Getting the hang of parsing non-JSON with jq; it's beginning to stop feeling awkward. Then again, I may be deluding myself. https://github.com/qmacro/adventofcode2022/commit/f83aef50aca68e01580dab1a6114a30f22e522e4#commitcomment-92344113
Making some progress on my attempts at tackling the early #AdventOfCode puzzles with jq https://github.com/qmacro/adventofcode2022/blob/main/3/solution.jq
@timoelliott @koehntopp comparisons with spoken languages goes only so far; consider these lovely solutions to AOC Day 1 in APL and BQN respectively. They don't look anything like any other language, but are beautifully and concisely expressed. Not only that, the "thinking mode" is totally different to other programming languages too - array oriented first and foremost, with a great example at this point in the video https://youtu.be/27Eeys7rLSc?t=80
Would you condemn these two languages?
As one of my activities I am the lead for a large community within SAP with more than 3000 participants with the intention to continuously improve the engineering and architecture practice by fostering collaboration. I am looking for a working student who want to work with me on serving the community.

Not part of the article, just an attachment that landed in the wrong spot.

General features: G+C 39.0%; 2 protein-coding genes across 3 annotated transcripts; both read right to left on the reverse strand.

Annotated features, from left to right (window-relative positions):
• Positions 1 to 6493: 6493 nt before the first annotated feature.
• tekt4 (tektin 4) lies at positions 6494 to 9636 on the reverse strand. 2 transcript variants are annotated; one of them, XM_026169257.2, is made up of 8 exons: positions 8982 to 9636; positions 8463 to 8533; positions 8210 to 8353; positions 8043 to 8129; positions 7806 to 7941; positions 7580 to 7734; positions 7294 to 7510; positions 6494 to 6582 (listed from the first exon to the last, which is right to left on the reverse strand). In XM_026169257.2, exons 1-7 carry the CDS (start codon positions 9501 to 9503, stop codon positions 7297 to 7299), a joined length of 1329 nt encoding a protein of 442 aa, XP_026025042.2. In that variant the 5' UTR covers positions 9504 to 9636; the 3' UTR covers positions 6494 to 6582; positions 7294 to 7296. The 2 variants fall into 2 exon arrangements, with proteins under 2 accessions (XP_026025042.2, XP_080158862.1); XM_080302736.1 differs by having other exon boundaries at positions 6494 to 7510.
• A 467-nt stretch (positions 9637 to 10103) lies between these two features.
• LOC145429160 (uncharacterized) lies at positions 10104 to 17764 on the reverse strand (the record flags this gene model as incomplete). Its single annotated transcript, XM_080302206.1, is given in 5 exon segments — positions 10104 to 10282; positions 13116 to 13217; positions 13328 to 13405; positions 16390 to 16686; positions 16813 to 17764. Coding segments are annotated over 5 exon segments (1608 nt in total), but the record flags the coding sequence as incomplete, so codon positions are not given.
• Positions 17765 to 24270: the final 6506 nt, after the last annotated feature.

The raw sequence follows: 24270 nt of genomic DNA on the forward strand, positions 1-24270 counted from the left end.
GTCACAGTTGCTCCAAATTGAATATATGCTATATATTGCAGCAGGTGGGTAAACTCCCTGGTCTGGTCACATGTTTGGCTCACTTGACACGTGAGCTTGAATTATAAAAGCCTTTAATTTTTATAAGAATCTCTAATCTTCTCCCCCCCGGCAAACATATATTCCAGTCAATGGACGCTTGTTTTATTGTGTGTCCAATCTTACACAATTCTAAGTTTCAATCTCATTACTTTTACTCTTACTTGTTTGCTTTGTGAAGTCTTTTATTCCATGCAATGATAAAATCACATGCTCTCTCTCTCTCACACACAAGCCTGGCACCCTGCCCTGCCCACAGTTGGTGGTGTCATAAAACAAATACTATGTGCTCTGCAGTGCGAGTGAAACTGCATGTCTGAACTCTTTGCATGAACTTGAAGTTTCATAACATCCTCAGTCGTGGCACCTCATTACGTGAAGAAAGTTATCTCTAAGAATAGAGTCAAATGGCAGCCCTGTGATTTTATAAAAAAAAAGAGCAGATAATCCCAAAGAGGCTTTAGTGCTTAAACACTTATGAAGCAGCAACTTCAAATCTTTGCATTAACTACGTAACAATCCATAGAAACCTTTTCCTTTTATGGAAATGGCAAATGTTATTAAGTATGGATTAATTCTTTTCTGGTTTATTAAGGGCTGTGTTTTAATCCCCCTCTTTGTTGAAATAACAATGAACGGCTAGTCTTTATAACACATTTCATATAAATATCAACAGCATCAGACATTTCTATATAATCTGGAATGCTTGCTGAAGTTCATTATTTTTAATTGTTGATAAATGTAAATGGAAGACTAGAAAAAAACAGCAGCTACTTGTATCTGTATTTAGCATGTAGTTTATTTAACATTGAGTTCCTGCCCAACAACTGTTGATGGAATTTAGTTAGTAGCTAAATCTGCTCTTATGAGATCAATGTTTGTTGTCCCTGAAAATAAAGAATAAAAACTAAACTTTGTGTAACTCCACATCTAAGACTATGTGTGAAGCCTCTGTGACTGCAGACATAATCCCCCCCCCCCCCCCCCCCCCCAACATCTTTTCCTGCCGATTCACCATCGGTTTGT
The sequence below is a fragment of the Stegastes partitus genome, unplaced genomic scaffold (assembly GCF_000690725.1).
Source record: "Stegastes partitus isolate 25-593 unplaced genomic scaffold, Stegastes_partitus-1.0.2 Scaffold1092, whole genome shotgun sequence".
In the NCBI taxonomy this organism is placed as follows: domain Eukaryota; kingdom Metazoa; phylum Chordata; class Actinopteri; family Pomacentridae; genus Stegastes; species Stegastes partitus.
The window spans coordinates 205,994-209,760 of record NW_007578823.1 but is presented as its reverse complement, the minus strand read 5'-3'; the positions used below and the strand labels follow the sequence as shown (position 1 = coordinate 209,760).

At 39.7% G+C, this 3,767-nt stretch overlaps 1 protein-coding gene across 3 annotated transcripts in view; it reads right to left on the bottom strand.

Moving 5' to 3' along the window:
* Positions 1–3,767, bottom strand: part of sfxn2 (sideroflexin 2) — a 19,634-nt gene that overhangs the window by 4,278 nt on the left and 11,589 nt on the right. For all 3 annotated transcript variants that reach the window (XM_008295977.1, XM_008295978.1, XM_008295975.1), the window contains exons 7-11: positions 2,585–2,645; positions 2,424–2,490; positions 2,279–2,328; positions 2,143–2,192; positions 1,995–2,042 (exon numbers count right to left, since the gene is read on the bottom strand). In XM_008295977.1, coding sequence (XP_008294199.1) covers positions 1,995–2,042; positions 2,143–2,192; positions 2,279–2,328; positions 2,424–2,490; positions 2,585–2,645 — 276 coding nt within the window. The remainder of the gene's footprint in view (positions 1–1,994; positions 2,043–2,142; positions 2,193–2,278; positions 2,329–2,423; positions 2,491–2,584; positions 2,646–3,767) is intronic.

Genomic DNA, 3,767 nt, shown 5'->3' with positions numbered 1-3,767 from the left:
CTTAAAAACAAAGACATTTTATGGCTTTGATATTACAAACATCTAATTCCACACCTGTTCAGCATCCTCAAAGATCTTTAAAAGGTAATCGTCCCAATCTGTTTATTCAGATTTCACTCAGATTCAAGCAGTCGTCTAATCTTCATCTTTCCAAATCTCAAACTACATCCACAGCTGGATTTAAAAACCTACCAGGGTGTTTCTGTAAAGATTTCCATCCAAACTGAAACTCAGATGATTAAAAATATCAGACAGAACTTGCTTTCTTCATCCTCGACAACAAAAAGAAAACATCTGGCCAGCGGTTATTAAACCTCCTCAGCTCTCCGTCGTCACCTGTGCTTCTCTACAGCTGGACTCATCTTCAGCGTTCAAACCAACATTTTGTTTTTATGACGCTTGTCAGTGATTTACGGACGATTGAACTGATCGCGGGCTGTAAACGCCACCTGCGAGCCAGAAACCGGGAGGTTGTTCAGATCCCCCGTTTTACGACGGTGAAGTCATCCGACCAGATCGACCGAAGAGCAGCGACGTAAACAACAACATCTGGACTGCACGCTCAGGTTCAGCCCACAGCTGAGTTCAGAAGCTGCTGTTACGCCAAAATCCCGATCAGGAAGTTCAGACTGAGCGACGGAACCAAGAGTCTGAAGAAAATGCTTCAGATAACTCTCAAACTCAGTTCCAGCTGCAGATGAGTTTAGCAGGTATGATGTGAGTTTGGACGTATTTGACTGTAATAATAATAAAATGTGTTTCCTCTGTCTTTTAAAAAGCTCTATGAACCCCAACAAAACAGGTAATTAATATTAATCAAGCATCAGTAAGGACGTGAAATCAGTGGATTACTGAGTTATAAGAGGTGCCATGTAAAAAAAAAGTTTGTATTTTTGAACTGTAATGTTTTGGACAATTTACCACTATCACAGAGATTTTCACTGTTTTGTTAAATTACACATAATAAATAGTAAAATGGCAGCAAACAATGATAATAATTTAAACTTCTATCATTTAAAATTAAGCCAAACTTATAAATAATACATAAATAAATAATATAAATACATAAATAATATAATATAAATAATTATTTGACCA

And to stretch an example here, constraints lead to improvements in the overall genre; concepts such as point free programming, currying and partial application, from the FP world, can now be found in mainstream languages, rather than in just functional ones, and that's a great step forward.
@timoelliott call it style then. Generalising massively, there are "external" styles such as the paradigms (functional, OO, procedural, array, logic, declarative, etc) and there is always leeway for "internal" style in implementation details.
For me, not wanting style is like saying everything should be written in Java according to style guide X, and that would be absolutely horrendous.
@timoelliott coding is a craft, so half art, half science. Which may help to explain your observations somewhat. The artisanal aspect of someone else's code is always a delight. Show 10 painters a scene and you'll get 10 different canvases.
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